Selling your home

Get rid of the carpet before selling the house


The New York Times

Q: We have worn carpet in our bedrooms and hardwood floors in the rest of the house. Should we replace the carpet, change it to hardwood or leave it as is?

A: “A worn carpet connotes shabbiness, so I would definitely make a change,” said Shirley Hackel, an associate real estate broker at Warburg Realty in New York. “Happy properties are the ones that are clean and well maintained; they make buyers feel good and bring in the most dollars.” Worn carpets, on the other hand, create the opposite feeling.

The change that would probably be most appreciated by potential buyers, she said, would be to tear out the old wall-to-wall carpeting and replace it with hardwood flooring and area rugs.

And when you pull up the carpet, she added, you might find a pleasant surprise underneath.

“If there are existing hardwood floors under the carpet,” Hackel said, “they can just be refinished.”

Jayne and Joan Michaels, partners in the New York interior design firm 2Michaels, offered the same advice.

“We’d recommend wood floors with a soft rug over them,” Jayne Michaels said. “People usually like a soft rug in a bedroom but aren’t big fans of wall-to-wall carpeting. With carpeting, there are always issues with cleaning and wear. Hardwood always looks clean.”

Although you may be concerned about the cost of installing wood floors, hardwood flooring does not have to blow your budget.

“Prefinished wood floors can be a very inexpensive option,” she said, particularly if you buy them from retailers like Lumber Liquidators or Home Depot, and they will probably increase the value of your home. And any area rug you place on top — Restoration Hardware has some affordable, attractive options, she said — can be rolled up and taken with you on moving day.

If you do decide to put in new wall-to-wall carpeting, the Michaels sisters cautioned against installing anything that looks cheap. But “if you buy a wool carpet, which we’d typically recommend, the cost can add up very quickly,” Jayne Michaels said. “Especially if you want it to be soft or semi-plush.”

A good money-saving alternative, Joan Michaels said, would be to use carpet tiles from Flor: “They’re relatively inexpensive, have the appearance of wall-to-wall, and you can easily replace a tile if it becomes soiled.” And the company, she continued, is “doing nubbier and softer options now,” like the Carry a Torch pattern from the (Better Than) Wool collection, which would be ideal for a bedroom.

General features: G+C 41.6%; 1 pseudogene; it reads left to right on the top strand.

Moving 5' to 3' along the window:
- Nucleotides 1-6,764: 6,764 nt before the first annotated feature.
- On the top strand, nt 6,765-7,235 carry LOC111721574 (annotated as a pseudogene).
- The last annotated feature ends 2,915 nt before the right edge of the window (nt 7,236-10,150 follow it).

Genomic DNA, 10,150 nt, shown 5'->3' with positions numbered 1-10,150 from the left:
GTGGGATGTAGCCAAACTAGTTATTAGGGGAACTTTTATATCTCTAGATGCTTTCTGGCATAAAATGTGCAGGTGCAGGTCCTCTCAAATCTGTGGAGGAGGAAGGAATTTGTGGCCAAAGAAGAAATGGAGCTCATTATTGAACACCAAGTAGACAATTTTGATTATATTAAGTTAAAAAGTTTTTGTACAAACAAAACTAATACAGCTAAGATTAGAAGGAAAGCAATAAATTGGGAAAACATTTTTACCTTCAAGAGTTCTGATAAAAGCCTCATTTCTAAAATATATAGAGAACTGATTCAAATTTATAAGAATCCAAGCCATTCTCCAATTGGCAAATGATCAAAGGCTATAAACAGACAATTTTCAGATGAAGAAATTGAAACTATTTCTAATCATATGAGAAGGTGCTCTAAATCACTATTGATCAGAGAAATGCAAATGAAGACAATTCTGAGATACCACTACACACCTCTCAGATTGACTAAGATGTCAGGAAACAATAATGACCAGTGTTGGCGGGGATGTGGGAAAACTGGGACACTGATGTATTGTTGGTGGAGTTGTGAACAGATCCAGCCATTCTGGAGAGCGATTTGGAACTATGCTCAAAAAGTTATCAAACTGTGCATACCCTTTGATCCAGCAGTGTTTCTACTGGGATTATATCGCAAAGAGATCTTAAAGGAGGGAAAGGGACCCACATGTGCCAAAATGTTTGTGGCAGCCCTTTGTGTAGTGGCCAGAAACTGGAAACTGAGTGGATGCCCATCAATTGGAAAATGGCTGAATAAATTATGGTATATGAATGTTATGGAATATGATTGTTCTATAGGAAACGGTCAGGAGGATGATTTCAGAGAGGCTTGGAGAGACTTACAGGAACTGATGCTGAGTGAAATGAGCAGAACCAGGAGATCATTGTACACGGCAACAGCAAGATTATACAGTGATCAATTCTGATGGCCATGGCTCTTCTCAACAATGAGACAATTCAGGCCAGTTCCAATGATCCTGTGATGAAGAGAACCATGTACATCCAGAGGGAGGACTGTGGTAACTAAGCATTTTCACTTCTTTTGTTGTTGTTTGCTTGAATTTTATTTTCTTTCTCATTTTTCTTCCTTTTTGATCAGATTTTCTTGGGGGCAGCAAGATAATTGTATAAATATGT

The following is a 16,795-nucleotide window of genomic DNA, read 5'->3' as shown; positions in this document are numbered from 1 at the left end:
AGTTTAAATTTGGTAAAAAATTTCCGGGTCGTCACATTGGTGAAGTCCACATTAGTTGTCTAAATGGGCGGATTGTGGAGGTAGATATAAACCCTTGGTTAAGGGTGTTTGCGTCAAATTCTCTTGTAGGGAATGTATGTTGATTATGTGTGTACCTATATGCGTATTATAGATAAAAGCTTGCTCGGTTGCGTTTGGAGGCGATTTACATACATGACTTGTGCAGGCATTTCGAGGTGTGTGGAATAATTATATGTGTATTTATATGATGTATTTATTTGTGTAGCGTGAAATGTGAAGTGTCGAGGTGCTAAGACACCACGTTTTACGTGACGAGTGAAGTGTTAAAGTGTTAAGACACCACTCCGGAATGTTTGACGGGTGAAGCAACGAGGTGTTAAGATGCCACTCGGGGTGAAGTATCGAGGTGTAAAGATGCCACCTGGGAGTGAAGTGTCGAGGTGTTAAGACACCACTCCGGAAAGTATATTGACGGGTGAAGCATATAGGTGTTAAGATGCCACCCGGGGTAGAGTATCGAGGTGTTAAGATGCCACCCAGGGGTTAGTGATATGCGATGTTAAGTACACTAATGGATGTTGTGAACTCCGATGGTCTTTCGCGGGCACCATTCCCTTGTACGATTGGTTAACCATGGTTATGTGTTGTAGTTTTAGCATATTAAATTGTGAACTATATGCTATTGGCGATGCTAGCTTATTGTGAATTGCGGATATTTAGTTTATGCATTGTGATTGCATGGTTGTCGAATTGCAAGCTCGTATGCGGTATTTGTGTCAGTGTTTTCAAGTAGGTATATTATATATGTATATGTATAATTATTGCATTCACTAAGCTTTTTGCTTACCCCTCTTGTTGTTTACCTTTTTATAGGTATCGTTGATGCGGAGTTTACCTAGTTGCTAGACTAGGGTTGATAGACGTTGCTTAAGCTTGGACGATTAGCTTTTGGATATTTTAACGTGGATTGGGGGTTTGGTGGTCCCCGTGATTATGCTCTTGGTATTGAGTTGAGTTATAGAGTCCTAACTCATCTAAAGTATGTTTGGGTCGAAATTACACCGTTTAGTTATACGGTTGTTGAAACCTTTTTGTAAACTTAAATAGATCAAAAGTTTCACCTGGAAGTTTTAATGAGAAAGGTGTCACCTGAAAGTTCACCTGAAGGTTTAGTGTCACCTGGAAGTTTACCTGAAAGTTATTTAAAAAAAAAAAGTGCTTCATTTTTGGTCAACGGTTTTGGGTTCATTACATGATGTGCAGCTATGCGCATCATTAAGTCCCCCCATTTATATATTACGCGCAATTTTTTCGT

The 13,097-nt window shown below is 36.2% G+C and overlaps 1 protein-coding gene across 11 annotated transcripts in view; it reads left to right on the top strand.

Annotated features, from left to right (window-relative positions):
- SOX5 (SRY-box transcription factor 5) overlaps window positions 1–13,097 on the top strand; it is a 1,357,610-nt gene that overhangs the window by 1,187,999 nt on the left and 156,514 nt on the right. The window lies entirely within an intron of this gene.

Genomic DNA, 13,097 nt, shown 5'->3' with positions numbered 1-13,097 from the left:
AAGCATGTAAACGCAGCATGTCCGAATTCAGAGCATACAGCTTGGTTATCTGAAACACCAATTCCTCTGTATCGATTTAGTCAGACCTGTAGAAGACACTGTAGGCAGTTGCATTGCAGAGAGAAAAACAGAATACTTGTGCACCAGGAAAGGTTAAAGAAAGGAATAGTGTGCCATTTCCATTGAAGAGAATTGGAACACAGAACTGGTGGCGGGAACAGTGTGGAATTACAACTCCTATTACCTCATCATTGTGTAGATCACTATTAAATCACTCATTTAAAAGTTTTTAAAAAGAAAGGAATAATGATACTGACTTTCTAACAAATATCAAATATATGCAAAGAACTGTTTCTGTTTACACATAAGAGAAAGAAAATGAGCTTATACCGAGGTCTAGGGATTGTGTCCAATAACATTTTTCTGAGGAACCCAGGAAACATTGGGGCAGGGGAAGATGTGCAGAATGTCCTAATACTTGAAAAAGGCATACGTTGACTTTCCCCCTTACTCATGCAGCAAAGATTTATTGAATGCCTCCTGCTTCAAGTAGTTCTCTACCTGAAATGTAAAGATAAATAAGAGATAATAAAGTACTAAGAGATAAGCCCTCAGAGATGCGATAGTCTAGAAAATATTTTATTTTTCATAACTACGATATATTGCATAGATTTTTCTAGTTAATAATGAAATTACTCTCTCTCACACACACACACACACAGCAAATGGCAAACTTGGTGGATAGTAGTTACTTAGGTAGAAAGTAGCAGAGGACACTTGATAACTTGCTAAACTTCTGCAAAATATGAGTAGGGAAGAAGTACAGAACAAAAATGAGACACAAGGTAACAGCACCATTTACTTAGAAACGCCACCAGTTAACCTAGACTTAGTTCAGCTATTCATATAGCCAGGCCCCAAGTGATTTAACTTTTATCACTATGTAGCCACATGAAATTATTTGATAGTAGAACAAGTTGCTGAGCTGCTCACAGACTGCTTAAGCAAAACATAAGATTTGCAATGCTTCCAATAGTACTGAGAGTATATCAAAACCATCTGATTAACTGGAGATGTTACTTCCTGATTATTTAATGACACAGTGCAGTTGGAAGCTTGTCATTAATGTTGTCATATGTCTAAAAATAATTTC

In the end, however, almost any new floor covering is better than worn carpeting, Hackel said.

“There’s always the question of money,” she noted, but “an old, shabby carpet is just not welcoming.”

Read more Home & Garden stories from the Miami Herald

  • Washington Report

    A creative way to reach a home sale

    Interest rate buy-downs, long used by home builders, are gaining traction in the resale market.

AT HOME for release JULY 2014 BY DESIGN Caption 05: Metallics, particularly gold, continue to draw the eye in home decor. A highly polished brass four-post bed with a padded upholstered headboard is a shout-out to '70s chic. The new London collection mixes tradition and Carnaby panache with surfaces that the company calls a mash-up of golds: shiny (but warm) brass, gold-leafed woods and satiny jewel-box cabinetry. The rivet treatment on the Kent buffed-brass chest of drawers echoes nailheads on the tailored upholstered drum ottoman.


    Practitioners of ‘modern’ design are softening their traditional starkness

    For minimalists, even a whisper of decoration is like a flaw on an otherwise perfect diamond. But one reason that a more modern aesthetic currently is appealing to a broader segment of consumers is because it’s showing a softer side. That may translate to a loosening of form or color — both unabashed and subtle — where something more neutral is expected.

Crate & Barrel’s Bowery queen bed has drawers underneath for storage

    Interior design

    Need more storage? Might have to sleep on that

    Restoration Hardware’s catalogs might be getting bigger, but its furniture, if you can believe it, is shrinking. In 2012, the retailer responded to growing demand for lighter, leaner pieces by introducing a line of scaled-down furnishings. This year, its Small Spaces catalog is organized by city and residence, such as Los Angeles Bungalow or Boston Brownstone.

Miami Herald

Join the

The Miami Herald is pleased to provide this opportunity to share information, experiences and observations about what's in the news. Some of the comments may be reprinted elsewhere on the site or in the newspaper. We encourage lively, open debate on the issues of the day, and ask that you refrain from profanity, hate speech, personal comments and remarks that are off point. Thank you for taking the time to offer your thoughts.

The Miami Herald uses Facebook's commenting system. You need to log in with a Facebook account in order to comment. If you have questions about commenting with your Facebook account, click here.

Have a news tip? You can send it anonymously. Click here to send us your tip - or - consider joining the Public Insight Network and become a source for The Miami Herald and el Nuevo Herald.

Hide Comments

This affects comments on all stories.

Cancel OK

  • Marketplace

Today's Circulars

  • Quick Job Search

Enter Keyword(s) Enter City Select a State Select a Category